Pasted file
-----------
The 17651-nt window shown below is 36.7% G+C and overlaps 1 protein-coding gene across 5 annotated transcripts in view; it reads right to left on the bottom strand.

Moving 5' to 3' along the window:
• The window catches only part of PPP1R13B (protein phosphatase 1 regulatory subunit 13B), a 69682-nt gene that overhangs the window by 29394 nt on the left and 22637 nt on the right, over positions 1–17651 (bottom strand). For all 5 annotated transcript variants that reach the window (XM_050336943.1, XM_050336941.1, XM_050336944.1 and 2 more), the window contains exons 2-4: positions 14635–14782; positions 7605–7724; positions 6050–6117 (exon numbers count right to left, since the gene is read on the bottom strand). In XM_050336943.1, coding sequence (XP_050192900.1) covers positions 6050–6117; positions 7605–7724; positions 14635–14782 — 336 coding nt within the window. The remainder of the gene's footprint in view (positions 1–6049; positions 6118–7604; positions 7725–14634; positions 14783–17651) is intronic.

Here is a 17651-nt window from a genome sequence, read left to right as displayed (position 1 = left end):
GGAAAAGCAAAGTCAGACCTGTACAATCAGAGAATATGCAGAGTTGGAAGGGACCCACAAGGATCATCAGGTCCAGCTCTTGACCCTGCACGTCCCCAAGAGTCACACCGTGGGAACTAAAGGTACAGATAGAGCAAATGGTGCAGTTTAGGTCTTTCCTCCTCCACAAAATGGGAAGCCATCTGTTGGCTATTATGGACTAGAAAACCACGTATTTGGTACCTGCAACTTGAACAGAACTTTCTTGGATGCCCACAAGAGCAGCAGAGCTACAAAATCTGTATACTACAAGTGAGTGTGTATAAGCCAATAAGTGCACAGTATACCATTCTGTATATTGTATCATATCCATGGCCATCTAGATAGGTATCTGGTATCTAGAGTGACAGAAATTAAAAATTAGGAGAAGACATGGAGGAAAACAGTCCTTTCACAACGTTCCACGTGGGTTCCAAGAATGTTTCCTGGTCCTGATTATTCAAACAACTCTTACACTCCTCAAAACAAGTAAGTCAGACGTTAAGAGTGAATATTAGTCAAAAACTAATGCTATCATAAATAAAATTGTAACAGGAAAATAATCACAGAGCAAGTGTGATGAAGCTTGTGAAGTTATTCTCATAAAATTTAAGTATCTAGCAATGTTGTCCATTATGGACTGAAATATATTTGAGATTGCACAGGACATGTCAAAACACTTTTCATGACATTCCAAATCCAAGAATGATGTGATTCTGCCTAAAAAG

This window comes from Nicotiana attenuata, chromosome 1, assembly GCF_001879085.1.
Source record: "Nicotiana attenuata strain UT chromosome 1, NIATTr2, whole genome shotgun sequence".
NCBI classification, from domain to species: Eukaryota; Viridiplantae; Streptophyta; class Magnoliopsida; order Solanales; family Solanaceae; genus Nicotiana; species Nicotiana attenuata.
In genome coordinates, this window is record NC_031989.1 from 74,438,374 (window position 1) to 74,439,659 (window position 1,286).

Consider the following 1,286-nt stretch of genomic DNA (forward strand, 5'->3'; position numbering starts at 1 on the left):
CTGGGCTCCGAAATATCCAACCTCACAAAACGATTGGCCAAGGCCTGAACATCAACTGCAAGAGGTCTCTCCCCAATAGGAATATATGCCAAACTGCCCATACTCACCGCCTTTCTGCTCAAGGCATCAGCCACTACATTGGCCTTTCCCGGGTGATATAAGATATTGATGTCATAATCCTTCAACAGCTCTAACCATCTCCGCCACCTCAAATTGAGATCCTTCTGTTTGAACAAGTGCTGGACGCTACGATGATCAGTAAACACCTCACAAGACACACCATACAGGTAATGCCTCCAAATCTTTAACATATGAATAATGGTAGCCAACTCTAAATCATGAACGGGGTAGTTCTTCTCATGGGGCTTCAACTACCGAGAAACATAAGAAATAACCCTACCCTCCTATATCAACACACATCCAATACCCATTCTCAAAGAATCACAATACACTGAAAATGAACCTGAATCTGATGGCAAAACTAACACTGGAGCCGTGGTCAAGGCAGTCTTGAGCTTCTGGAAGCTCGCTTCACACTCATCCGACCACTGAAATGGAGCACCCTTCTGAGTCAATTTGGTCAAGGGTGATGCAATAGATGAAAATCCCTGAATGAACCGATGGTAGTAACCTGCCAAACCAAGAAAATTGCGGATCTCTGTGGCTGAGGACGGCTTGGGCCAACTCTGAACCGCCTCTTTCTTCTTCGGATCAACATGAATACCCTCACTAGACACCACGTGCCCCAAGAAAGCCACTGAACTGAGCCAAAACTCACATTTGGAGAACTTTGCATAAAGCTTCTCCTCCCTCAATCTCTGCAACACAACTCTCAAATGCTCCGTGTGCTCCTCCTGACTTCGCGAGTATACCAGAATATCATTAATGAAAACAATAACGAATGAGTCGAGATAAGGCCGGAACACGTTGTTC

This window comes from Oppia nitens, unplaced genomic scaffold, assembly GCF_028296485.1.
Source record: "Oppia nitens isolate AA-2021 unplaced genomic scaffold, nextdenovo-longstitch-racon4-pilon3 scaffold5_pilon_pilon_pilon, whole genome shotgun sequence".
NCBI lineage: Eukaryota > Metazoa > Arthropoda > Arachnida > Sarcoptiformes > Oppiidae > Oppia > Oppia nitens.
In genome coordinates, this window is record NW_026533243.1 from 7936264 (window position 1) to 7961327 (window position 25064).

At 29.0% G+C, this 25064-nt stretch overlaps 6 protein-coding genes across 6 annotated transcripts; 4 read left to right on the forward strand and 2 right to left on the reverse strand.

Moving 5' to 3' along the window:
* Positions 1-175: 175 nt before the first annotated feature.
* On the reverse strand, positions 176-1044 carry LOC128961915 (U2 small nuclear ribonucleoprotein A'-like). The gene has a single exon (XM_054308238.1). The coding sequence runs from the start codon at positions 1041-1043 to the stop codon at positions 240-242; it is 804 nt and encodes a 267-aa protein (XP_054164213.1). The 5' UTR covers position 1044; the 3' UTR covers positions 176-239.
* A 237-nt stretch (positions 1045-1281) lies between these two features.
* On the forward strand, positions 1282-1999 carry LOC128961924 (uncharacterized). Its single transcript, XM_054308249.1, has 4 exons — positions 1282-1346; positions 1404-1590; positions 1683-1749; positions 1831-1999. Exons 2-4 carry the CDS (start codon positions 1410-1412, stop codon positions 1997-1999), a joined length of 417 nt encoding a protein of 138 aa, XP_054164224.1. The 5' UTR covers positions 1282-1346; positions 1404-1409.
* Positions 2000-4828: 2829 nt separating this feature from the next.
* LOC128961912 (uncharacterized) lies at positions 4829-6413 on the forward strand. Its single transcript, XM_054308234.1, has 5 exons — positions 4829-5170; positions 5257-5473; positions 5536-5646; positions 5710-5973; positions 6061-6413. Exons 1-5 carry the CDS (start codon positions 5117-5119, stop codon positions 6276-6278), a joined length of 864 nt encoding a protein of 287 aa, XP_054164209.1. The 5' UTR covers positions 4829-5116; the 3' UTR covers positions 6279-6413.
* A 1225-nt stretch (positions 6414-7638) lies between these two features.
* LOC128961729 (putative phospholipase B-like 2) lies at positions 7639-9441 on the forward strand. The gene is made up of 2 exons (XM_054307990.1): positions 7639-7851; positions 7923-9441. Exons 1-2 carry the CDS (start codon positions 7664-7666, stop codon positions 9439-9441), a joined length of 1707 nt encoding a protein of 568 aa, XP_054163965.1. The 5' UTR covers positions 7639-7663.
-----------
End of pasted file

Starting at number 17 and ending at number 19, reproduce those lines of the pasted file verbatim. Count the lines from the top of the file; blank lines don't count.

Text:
Moving 5' to 3' along the window:
* Positions 1-175: 175 nt before the first annotated feature.
* On the reverse strand, positions 176-1044 carry LOC128961915 (U2 small nuclear ribonucleoprotein A'-like). The gene has a single exon (XM_054308238.1). The coding sequence runs from the start codon at positions 1041-1043 to the stop codon at positions 240-242; it is 804 nt and encodes a 267-aa protein (XP_054164213.1). The 5' UTR covers position 1044; the 3' UTR covers positions 176-239.